Rwanda is a republic with an executive president and a multiparty democratic system. The president is head of state, head of government and commander-in-chief of the defence forces. He or she is directly elected by universal adult suffrage for a seven-year term and serves a maximum of two terms.
Executive power is vested in the president and the cabinet. Members of the cabinet, including the prime minister, are appointed by the president. The cabinet is accountable to the president and to the parliament in accordance with the provisions of the country’s constitution.
For administrative purposes the country contains five provinces. The provinces are further divided into districts each with its own council and executive committee responsible for local administration and community development.
The bicameral parliament comprises the Chamber of Deputies and the Senate. The Chamber of Deputies consists of 80 members, 53 of whom are directly elected by universal suffrage every five years. The remaining 27 represent women (24 seats), youth (two) and disabled people (one).
The Senate is composed of 26 members, who represent different groupings. These groupings include local government, marginalised communities, political parties and academia. Members of the Senate serve for eight years.
The constitution provides for an independent judiciary, comprising the Supreme Court, the High Court, and the provincial, district and municipal tribunals. The Supreme Court is the final court of appeal and the constitutional court. The president and vice-president of the Supreme Court are elected by the Senate.
There are also gacaca courts concerned only with crimes against humanity in 1990-94, and especially the genocide of 1994, in which ordinary Rwandans judge their peers. These became operational in November 2002.
Under the new constitution of 2003, which includes basic safeguards to human rights, political organisations are prohibited from basing themselves on race, ethnic group, tribe, clan, region, sex, religion, or any other division which may give rise to discrimination.
Rwanda, sometimes known as the ‘Land of a Thousand Hills’ because of its undulating topography, became part of German East Africa in 1899. After the First World War it came under Belgian administration. Rwanda continued to be administered by Belgium after the Second World War.
In 1961 the Rwandan monarchy was abolished and in 1962 the country became independent. Grégoire Kayibanda, leader of the Parti de l’émancipation du people Hutu (Parmehutu), became the first elected president of Rwanda.
Rwanda’s main ethnic groups are the Hutus, who continue to make up the majority of the population, the Tutsi and the Twa.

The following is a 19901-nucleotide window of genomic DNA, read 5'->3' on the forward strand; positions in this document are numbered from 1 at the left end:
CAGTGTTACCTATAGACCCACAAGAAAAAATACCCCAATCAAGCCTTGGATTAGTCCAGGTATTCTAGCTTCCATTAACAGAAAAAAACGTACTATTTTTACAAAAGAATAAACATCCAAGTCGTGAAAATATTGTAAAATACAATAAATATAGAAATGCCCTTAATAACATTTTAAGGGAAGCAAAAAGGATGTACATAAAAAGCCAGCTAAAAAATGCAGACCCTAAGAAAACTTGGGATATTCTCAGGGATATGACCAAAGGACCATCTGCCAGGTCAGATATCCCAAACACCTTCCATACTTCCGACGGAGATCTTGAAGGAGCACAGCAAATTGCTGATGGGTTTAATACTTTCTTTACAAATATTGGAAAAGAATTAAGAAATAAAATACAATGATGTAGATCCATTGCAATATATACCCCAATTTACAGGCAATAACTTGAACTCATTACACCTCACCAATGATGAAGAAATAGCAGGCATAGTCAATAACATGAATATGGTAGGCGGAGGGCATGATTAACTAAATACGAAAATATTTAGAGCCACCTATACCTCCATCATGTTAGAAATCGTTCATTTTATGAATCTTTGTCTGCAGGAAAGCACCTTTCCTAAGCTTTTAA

Kayibanda was overthrown in a military coup in 1973 led by army chief of staff Juvénal Habyarimana. A period of military rule ensued, until 1978 when a new constitution was promulgated and Habyarimana became president.
In 1990 forces of the Rwandan Patriotic Front (RPF) entered the country from Uganda and civil war commenced. Though predominantly a Tutsi movement, the RPF did win a significant level of support from moderate Hutus. A new constitution promoting multiparty democracy was introduced in 1991. Peace talks brokered by the UN in August 1993 resulted in a power-sharing agreement between Habyarimana and the RPF, the Arusha Accords.
In April 1994 Habyarimana was assassinated when the aircraft that was carrying him was shot down. The identity of the assassins is controversial and unclear. The president’s death triggered the coordinated massacre of Tutsi – and some Hutus who opposed the government – by Hutu militia, elements of the Rwandan army and civilians.
In response to the killings, the RPF began a major offensive in the north. In July 1994 the RPF took control of Kigali and formed an administration based on the principles of power-sharing and national reconciliation. Shortly after the new government took office, a 70-member Transitional National Assembly was formed, including representatives of the five governing parties and three other smaller parties.
In April 2000 the president, Pasteur Bizimungu, was succeeded by RPF leader Paul Kagame. Following endorsement of a new constitution by referendum in May 2003, Kagame won the presidential election in August, and the RPF won the country’s first multiparty parliamentary election in September.
In November 2007 Rwanda signed a peace agreement with the Democratic Republic of Congo (DRC), under which the DRC was to hand over those implicated in the 1994 genocide to Rwanda or to the International Criminal Tribunal for Rwanda (ITCR).
In the 2008 parliamentary elections the RPF again won a majority.
In 2009 Rwanda joined the Commonwealth, becoming the second member country (Mozambique was the first) which was not formerly part of the British Empire.
In the presidential election of 2010, Kagame won a resounding victory; with a turnout of 98% he received 93.1% of the votes cast. His main challenger, Jean Damascene Ntawukuriryayo, won 5.1%.